A skill I always aspire to is Karine Polwart’s way of approaching painful and difficult topics, with such stunningly beautiful words and arrangements and the way Rachel Sermanni unflinchingly sings of the darkest thoughts inside her head, with such magnetic charm, always has me wishing I could do the same.
The moment I heard Ida Wenoe’s music, it became an irreversible part of my musical experience. It is like nothing else I’ve ever heard, and I never want to stop listening. Sandy Denny, John Smith, Joni Mitchell, Mick Flannery, Ben Howard, Kate Bush, Paolo Nutini, John Martyn, Bellowhead, Mawkin, Ange Hardy, James Vincent McMorrow, Iron and Wine, and many many others also deserve honourable mentions for their huge influence on my musicality.
Massive thanks to them all. We’re so lucky to live in a world so full of fantastic music!
George Nigel Hoyle is a man of many incarnations. He started out professional musical life as bassist with late 90s outfit Gay Dad, a band briefly hailed as the saviours of British rock, going on to join Crispin Hunt of The Longpigs (of Richard Hawley fame) in a short-lived new outfit called Gramercy and wrote Lee Ryan’s first post-Blue solo hit, ‘Army Of Lovers’, before getting into folk, both as a genre and a culture.
Adopting the soubriquet Nigel of Bermondsey, he’s released three albums under the name and, in 2014, he formed GentleFolk, whose self-titled debut album was released last year, and also produced Katy Carr’s most recent album. In addition, for the past five years, he’s run the South East London Folklore Society (SELFS), meeting monthly for talks on a wide variety of folk-related subjects.
Which brings us to Cunning Folk, his latest venture, the name given to practitioners of folk medicine and folk magic (sometimes referred to as white witches), an album tracing a journey across the south of England exploring the history of its trees and local folklore and which, alongside Hoyle variously on guitars and shruti box also features Sam Kelly on drums, pianist Oliver Parfitt and Carr on backing vocals plus assorted uncredited musicians on strings and woodwinds.
Hoyle describes the aptly titled autumnal sounding opening number, ‘This Is How It Starts’, as an exploration of the island prompted by listening to Radio 4, a journey through other places, other histories and new traditions, “calling across the borders that we make in the land.”
The first call on the journey is ‘The Old Straight Track’, a five minute number that, named after the book by Alfred Watkins, opens with bowed cello and unfolds into a stripped back, acoustic accompanied dreamy song about ley lines. We’re then joined by a guide in the form of ‘The Modern Antiquarian’ (a nod to Julian Cope) who, in the company of pipes and strings, leads us “between the borders of then & now…over the field & hill”, a “pre-millennial odyssey From Knowlton Henge to Avebury” that also introduces the first hint of influences taken from The Incredible String Band.
From here we fetch up on the site of a ruined church on Cranborne Chase with its nearby Neolithic ramparts and ancient Yew for ‘What Has Been and Gone Before’, flute and a percussive beat permeating swirling tune the lyrics of which reference Augustine’s mission to bring the Christian faith to the pagan isles, a meditation on the natural process of change as the old gives way to the new, but remain a part of the spiritual legacy.
A more familiar landmark is found in ‘Chalk Horses’, a song about the mysterious ancient figures cut into the down and hills of southern England set to a funky rhythm with barroom blues piano. The catchiest and most immediate track is the rhythmically itchy, hand percussion and flute flourished ‘Uncommon Ground’ itself, strummed a celebration of Britain’s island heritage where “All the roads we run take us to the sea”, an invitingly singalong chorus rolling things along.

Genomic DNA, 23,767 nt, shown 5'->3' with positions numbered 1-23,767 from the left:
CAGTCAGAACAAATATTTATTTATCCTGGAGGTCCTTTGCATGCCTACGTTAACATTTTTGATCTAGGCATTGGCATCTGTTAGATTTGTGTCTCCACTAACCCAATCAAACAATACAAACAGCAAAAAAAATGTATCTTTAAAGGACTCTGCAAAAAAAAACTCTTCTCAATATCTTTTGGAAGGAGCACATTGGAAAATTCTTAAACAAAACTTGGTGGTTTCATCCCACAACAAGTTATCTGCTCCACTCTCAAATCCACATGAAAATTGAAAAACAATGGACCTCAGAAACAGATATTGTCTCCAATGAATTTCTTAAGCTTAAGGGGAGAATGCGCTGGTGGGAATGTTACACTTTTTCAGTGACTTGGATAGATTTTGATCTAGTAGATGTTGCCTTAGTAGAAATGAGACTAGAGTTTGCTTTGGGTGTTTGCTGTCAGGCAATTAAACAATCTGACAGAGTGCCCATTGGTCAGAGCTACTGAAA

Britain’s past is again recalled in the ethereally sung, harp-clothed and floatingly melodic ‘A Brief History Of Agriculture and Mining’, which, charting history “from the stone to the clay to the bronze to the iron”, tips the hat to the farmers and tin and coal miners who worked the land.
The cunning folk themselves are the subject of the ISB-like ‘The Chime Child,’ a drone and harp-infused medieval styled tune that takes its title and swaying miasmal chorus from the belief that a child born in the chime hours, between midnight on Friday and the following dawn will be gifted with healing more and be “masters of music & finders of rhyme, & every beast will do what they say, & every herb that do grow in the clay.”
The warning that, for such folk, “to show too much may not be wise” is borne out in the following ironically titled track, ‘Lancashire, God’s Country’, an account of the 17th century Pendle witch trials where 10 of 11 accused were ‘witnesses’ coached by the clergy, hung for witchcraft, the other apparently vanishing from prison, Hoyle’s spoken delivery recalling that of Vinny Peculiar.
Things are more reassuringly peaceful and pastoral on the trilling flute-adorned ‘The Song of the Nidge’, an encouragement to get in the woods and the shipping forecast zones and listen to the birdsong. Ornithologists will tell you that the word nidge is likely a reference to the hummingbird, known as Kawis Nidges, but, more specifically the song directs you to the call of the yellowhammer (Emberiza Citrinella), the great tit (Parus Major) and the curlew (Numenius). And it’s another call to connect with nature that closes the album, ‘Walk Through The Juniper’ a slow gathering airy invocation of the Juniper forest of the Cairngorms, a wild place to understand our insignificance in the universe (“when I go I leave no trace”) and, lost in the modern world, follow the example of Nan Shepherd, the Scottish poet and author of The Living Mountain, get back in touch with who we are. Balm to the spirit and a hymn to the magic and mystery of the land, acquiring yourself a copy would be a shrewd move.